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Following the 1992 General Election the Conservative government, led by (Sir) John Major, passed the Railways Act, 1993.

This would end almost 50 years of state ownership and management of the railways that were, at that point, under the control of the British Railways Board (BRB).

This was the most fundamental change to the structure and control of the national railway system since the “Grouping” that took place in 1923 and Nationalisation in 1948.

Infrastructure & Stations
The first step under the Act was to separate the ownership and operation of the fixed railway infrastructure from that of the provision and running of train services. The responsibilities for the fixed infrastructure, signalling systems, overall train planning long with the day to day operation of a number of “major” stations (i.e. Euston, Kings Cross and Birmingham New Street) were vested in a new organisation called Railtrack. This was effective from 1st April 1994 and Railtrack was floated on the stock market in 1996.

In 2002, following a period of “railway administration” preceded by significant problems relating to safety, funding, infrastructure maintenance and network punctuality performance levels, Railtrack PLC was “bought” by Network Rail Ltd. The majority of the responsibilities of Railtrack were transferred to the new “limited by guarantee” company.

Passenger and freight services
At the start of privatisation, the BRB initially retained operational responsibility for passenger and freight services. From 1994 this quickly changed.
In advance of privatisation, the BRB disaggregated the freight business into a number of separate businesses. Six freight operating companies (FOCs) were created - three geographical units for trainload freight (Mainline Freight in the south-east, Load-Haul in the north-east and Trans-Rail in the west), plus Railfreight Distribution for international and wagonload trains, Freightliner (UK) for container-carrying trains, and Rail Express Systems for parcels and mail trains.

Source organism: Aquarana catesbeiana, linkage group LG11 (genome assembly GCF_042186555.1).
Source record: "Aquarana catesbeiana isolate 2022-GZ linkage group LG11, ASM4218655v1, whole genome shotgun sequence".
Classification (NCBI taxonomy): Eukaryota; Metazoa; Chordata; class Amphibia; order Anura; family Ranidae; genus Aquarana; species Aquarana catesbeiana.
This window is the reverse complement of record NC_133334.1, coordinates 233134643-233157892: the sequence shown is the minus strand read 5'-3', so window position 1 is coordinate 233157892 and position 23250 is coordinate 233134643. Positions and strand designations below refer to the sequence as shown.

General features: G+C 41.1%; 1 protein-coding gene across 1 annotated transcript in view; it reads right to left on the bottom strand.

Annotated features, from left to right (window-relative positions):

In 1996, the freight services, including locomotives, wagons and some associated infrastructure not vested in Railtrack, were sold to the private sector. The majority of these, including Rail Express Systems and Railfreight Distribution (in 1997) were bought by Wisconsin Central and given the name English, Welsh and Scottish Ltd (EWS). Subsequently EWS was bought by DB Schenker (DBS) in 2007 and the business re-branded as DB Cargo UK in 2016.

BR Freightliner, the intermodal container transport business, was sold in 1996 to a Management Buy Out (MBO) and now operates under the name Freightliner. It has expanded to include the subsidiary Freightliner Heavy Haul coal and aggregates business. In Cumbria, in addition to EWS (now DB Cargo UK) and Freightliner, other freight operators have emerged since privatisation.

Direct Rail Services (DRS), a then subsidiary of British Nuclear Fuels Ltd and now the Nuclear Decommissioning Agency (NDA), was formed in 1994 to operate, in house, radioactive flask traffic to and from installations such as Sellafield. These had been previously been operated by British Rail. In 1998 DRS moved its base from Sellafield to Kingmoor Depot, Carlisle. Since its formation DRS has expanded the range of freight services operated and has moved into the provision of vehicles and locomotives for charter and scheduled passenger services – some of these were run in West Cumbria for a while.

Also hauling freight traffic through Cumbria and the North West are Colas, who started operations in 2007. Some of their first traffic movements were timber flows from Carlisle to Chirk.

GB Railfreight (GBRf) was founded by GB Railways in 1999. It was not part of the original British Rail freight business disaggregation and privatisation. Operations commenced in 2001 and the locomotives and trains have been regularly seen operating services through Cumbria. In 2015 GBRf assumed responsibility for providing traction for the Caledonian Sleeper services from London to Scotland.